Israel launches crackdown after attacks
Israel began a crackdown in east Jerusalem yesterday, a day after an assault by Palestinians on a synagogue killed five people, razing the home of a resident behind an earlier deadly attack.
The demolition, which took place before dawn, was carried out after Israeli Prime Minister Benjamin Netanyahu promised a harsh response to the synagogue attack which killed four rabbis at prayer and a policeman.
Two Palestinians wielding meat cleavers and a gun ran amok in the rare assault on a place of worship which was the city's bloodiest attack in six years.
It came as Israel struggles to contain a wave of unrest in annexed Arab east Jerusalem that has seen a growing number of deadly attacks by lone Palestinians.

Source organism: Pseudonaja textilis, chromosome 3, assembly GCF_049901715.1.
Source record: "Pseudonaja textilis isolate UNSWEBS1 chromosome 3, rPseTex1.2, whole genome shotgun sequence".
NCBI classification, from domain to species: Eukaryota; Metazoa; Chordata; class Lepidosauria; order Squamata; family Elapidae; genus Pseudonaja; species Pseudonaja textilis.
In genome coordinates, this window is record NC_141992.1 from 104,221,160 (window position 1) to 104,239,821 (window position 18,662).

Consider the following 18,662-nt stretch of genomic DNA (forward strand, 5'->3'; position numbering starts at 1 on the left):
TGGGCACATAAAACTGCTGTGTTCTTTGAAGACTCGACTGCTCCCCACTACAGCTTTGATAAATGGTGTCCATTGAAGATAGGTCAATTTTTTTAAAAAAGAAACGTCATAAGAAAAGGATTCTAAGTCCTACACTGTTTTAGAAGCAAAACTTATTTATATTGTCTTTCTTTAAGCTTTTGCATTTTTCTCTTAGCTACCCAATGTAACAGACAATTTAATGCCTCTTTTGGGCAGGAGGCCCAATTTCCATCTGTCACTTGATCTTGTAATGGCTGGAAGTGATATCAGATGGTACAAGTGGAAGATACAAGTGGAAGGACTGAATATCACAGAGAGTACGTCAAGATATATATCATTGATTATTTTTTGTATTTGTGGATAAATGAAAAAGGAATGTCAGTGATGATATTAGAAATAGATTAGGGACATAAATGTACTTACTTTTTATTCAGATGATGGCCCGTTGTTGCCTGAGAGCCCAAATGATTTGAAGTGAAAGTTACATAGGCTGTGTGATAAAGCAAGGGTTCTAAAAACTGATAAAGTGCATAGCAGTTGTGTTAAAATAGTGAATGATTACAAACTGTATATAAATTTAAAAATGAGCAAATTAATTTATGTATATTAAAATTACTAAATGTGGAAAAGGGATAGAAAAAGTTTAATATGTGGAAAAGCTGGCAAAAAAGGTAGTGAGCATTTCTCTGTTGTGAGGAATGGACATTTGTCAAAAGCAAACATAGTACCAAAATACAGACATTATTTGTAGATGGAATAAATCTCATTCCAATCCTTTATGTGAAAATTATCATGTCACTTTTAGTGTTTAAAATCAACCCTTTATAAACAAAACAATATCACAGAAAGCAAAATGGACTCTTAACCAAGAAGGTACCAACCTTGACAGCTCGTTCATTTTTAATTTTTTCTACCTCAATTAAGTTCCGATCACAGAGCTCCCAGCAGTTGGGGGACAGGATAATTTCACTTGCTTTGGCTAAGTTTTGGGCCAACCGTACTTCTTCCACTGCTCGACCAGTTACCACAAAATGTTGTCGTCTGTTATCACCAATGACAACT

"I have ordered the destruction of the homes of the Palestinians who carried out this massacre and to speed up the demolitions of those who carried out previous attacks," Netanyahu said late on Tuesday.
Several hours later, Israeli forces went to the flashpoint east Jerusalem neighbourhood of Silwan and demolished the third-floor apartment of the family of Abdelrahman Shaludi, who deliberately rammed his car into a crowd of pedestrians last month, killing a young woman and a baby.
Shaludi was shot by police at the scene after his October 22 rampage.
Punitive house demolitions have been used by Israel for years in the West Bank but the policy was halted in 2005 after the army said they had no proven deterrent effect.
Until now, razing homes has never been adopted as a matter of policy in annexed Arab east Jerusalem.
Human rights groups have denounced the practice as collective punishment targeting not the perpetrators but their families.
And last week, the US State Department warned that demolishing homes would be "counterproductive" and would "exacerbate an already tense situation" in Jerusalem.